RENO, Nev. — To understand just how far Reno and the rest of Northern Nevada has come since the Great Recession, just take a look at unemployment in Washoe County.
Unemployment peaked at 13.6 percent roughly eight short years ago. Foreclosures, layoffs and companies going dark were as commonplace as the sagebrush bushes dotting surrounding hillsides.
Those bleak economic times are long, long in the rearview, though. In June of 2018, the county’s unemployment stood at a meager 3.5 percent. The region’s surging economy has been fueled by massive capital investments from heavyweight companies such as Tesla, Panasonic, Apple, Google, Switch and many more that have brought thousands of new jobs — and residents — to the Truckee Meadows.
Reno has long been a logistics transportation hub due to company’s ability to service their western region customers in a one-day drive from northern Nevada. More recently, the region has become a key Internet fulfillment center as well and is home to companies such as Amazon, PetSmart, Urban Outfitters and a slew of others.
Clearly, Reno is on the rise. Although the city is experiencing unprecedented growth, some believe we’ve just scratched the surface.
“We are a long way from where we are going,” says Mike Kazmierski, president chief executive officer of the Economic Development Authority of Western Nevada. “Reno hasn’t arrived. It’s on its way but has a long way to get to where we are going.”
Manufacturing, technology and Tesla lead the way
Kazmierski arrived in Reno in November 2011 to head EDAWN. At the time, the region was struggling under crushing weight of the worst economic recession since the Great Depression. One of the first tasks EDAWN set about under its new leader was luring more advanced manufacturing, logistics and technology companies to northern Nevada.
The region’s ability to grow those industry sectors is a primary factor of Reno’s evolving economic fortunes.
“It’s attributable to a community that decided it was time to do something different,” Kazmierski says. “Gaming wasn’t coming back, and though we would always be strong in tourism, we didn’t have core industries to build off. We started pursuing advanced manufacturing, data centers, startups and entrepreneurial businesses, and everyone got behind it.
“As we started to show success in those areas, we had a real opportunity to rebuild and rebrand what the Reno-Sparks region was.”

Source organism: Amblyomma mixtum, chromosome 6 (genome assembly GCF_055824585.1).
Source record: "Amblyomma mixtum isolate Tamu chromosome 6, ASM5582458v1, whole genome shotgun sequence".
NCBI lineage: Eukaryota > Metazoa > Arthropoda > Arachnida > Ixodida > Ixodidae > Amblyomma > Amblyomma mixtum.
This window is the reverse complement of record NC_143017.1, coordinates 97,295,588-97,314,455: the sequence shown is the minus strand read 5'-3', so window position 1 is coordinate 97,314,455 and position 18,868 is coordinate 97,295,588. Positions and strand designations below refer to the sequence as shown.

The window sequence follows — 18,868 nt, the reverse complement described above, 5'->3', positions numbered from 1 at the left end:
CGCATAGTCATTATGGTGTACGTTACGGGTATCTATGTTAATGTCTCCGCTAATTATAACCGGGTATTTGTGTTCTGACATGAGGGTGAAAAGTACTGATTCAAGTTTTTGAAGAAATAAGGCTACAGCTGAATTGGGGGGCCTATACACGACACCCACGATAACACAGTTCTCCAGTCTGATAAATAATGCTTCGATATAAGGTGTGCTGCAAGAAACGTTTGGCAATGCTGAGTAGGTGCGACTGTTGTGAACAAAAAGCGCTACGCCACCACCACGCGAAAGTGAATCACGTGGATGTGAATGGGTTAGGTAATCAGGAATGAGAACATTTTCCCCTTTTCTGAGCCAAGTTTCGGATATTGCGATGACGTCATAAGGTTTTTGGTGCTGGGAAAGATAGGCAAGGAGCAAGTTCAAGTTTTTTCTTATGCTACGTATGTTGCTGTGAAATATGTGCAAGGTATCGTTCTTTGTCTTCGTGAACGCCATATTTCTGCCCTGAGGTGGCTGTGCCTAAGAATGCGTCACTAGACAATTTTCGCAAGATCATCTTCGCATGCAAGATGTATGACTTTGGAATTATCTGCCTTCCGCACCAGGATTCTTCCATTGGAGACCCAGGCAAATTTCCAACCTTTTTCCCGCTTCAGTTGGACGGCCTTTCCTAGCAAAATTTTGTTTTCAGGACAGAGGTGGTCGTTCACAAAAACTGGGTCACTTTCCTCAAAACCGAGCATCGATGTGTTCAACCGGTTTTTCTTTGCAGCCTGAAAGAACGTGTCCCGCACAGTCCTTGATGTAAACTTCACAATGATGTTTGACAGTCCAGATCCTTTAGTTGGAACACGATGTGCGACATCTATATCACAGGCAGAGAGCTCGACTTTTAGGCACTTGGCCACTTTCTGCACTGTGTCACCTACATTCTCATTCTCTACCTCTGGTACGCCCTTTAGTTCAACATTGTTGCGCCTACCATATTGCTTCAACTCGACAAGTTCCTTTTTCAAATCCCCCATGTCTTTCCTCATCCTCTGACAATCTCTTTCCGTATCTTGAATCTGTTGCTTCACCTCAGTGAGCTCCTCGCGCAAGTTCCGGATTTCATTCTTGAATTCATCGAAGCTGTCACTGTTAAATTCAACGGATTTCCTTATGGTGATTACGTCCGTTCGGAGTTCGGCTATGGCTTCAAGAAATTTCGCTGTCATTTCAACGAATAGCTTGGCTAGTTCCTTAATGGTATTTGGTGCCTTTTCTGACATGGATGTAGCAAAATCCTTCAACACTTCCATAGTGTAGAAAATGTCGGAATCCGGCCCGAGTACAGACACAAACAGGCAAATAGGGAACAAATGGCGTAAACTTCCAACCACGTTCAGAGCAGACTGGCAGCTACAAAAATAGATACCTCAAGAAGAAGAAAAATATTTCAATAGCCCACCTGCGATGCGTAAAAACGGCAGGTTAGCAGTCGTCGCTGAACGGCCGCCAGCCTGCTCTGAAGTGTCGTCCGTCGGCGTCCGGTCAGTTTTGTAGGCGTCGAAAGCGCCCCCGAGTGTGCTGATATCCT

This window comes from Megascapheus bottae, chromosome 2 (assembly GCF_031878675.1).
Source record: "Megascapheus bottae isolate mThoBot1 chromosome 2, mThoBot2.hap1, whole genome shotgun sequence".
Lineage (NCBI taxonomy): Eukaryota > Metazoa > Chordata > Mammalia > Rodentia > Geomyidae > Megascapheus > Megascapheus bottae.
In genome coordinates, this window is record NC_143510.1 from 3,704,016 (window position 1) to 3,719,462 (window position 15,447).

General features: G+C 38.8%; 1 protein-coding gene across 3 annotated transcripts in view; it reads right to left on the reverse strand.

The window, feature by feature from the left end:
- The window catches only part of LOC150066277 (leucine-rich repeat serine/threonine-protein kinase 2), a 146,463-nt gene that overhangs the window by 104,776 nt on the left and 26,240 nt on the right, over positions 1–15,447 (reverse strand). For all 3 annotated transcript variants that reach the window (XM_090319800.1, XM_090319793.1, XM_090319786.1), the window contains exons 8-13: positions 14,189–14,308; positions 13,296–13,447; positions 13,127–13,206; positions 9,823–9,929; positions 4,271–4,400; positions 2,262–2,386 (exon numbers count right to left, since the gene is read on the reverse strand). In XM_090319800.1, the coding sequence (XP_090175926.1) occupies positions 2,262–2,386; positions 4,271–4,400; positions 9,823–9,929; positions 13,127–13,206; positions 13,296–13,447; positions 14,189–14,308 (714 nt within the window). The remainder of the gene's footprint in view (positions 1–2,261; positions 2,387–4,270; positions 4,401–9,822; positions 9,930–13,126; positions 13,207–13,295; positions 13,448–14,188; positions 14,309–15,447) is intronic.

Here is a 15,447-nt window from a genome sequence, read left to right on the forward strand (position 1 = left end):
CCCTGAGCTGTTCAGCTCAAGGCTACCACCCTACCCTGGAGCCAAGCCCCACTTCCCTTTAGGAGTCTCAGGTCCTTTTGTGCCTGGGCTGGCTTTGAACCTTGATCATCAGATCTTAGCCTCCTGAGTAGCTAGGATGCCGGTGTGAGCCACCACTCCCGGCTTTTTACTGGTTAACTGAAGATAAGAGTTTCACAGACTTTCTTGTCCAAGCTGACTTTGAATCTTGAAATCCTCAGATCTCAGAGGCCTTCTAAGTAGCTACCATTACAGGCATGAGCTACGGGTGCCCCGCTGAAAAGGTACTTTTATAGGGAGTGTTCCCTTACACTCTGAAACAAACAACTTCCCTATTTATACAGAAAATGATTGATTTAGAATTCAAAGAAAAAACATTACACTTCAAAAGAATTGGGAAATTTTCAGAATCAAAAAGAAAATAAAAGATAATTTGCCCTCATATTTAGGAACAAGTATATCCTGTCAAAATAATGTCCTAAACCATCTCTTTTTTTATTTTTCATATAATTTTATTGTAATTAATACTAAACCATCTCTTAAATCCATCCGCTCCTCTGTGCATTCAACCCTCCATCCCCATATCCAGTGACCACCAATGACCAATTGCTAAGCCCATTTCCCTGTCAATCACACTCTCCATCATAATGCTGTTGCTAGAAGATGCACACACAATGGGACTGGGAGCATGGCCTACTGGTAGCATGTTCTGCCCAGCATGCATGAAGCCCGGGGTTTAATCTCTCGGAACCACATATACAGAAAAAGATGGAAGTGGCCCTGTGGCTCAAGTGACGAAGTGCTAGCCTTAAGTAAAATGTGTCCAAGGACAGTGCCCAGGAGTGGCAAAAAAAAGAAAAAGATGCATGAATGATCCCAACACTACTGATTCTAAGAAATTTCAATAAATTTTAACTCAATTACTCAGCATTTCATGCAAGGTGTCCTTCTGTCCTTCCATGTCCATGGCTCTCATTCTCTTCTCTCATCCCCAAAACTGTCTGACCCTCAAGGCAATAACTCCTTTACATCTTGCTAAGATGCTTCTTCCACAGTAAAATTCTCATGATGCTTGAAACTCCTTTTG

Nothing tipped the scales more than Tesla’s decision to locate its massive Gigafactory at Tahoe Reno Industrial Center, though. That move firmly placed Reno on a national stage as a smart place to do business — and the ball continues to roll.
In fact, EDAWN and other economic development agencies are becoming more selective in their company attraction efforts to ensure they are bringing the right kinds of companies and jobs to Northern Nevada.
In the most recent fiscal year, the region added about 10,000 jobs, the Department of Employment, Training and Rehabilitation reports. EDAWN tracks about 2,200 new primary jobs in that timeframe. Its goal for the fiscal year was between 2,200 and 2,500 new primary jobs, down from 3,200 jobs the year prior and 3,000 two year ago. The declining target is a reflection of those strategic efforts.
Drones, planes and other key industries
Phil DeLone, president and chief executive officer of the Reno-Sparks Convention and Visitors Authority, notes that Nevada’s nascent drone manufacturing industry also has the potential to become a much larger player in the region-wide economy.
“We are home to three of the world’s prominent drone manufactures: Drone America, Flirtey and SmartPlanes,” DeLone says. “We are a hub for drone technology.”
The many new and expanding local businesses have led to a massive population boom in the Truckee Meadows. DeLone says the Governor’s Office on Economic Development predicts the regional population could swell to 750,000 residents by 2024, up from its current population of 610,000 residents.
While that growth certainly makes it more onerous to drive through the Spaghetti Bowl or in from the North Valleys during rush hour, it does lift the tide for many industries.
“That growth helps our destination with air service – airlines don’t create demand, they follow it,” DeLone says. “As our population grows and needs, the requirements for everyday air service increase. The number of flights and seats coming into our destination on a daily basis will grow, which benefits tourist and residents already living here, as well as our convention business.
“Having additional flights benefits the RSCVA when we go out and attract tourism business to the community, as well as convention business. Today our destination consumes annually between 500,000 and 600,000 room nights of pure convention business. With added air service that number is expected to grow and increase.”
Assuming air service follows the growth in Reno and Sparks, the RSCVA is recommending an expansion of its flagship facilities at the Reno-Sparks Convention Center in order to host larger conventions, DeLone adds.
The population explosion has led to some growing pains, with residents and newcomers alike struggling to stay ahead of escalating home prices and rapidly dwindling inventory.
Reno Mayor Hillary Schieve says there were more housing permits issued in the past year than any time since the 1980s.
“We’ve had huge price increases for buyers and renters,” Schieve adds. “We have to keep working to tackle this challenge.”
Rob Sabo is a Reno-based freelance writer and former reporter for the Northern Nevada Business View.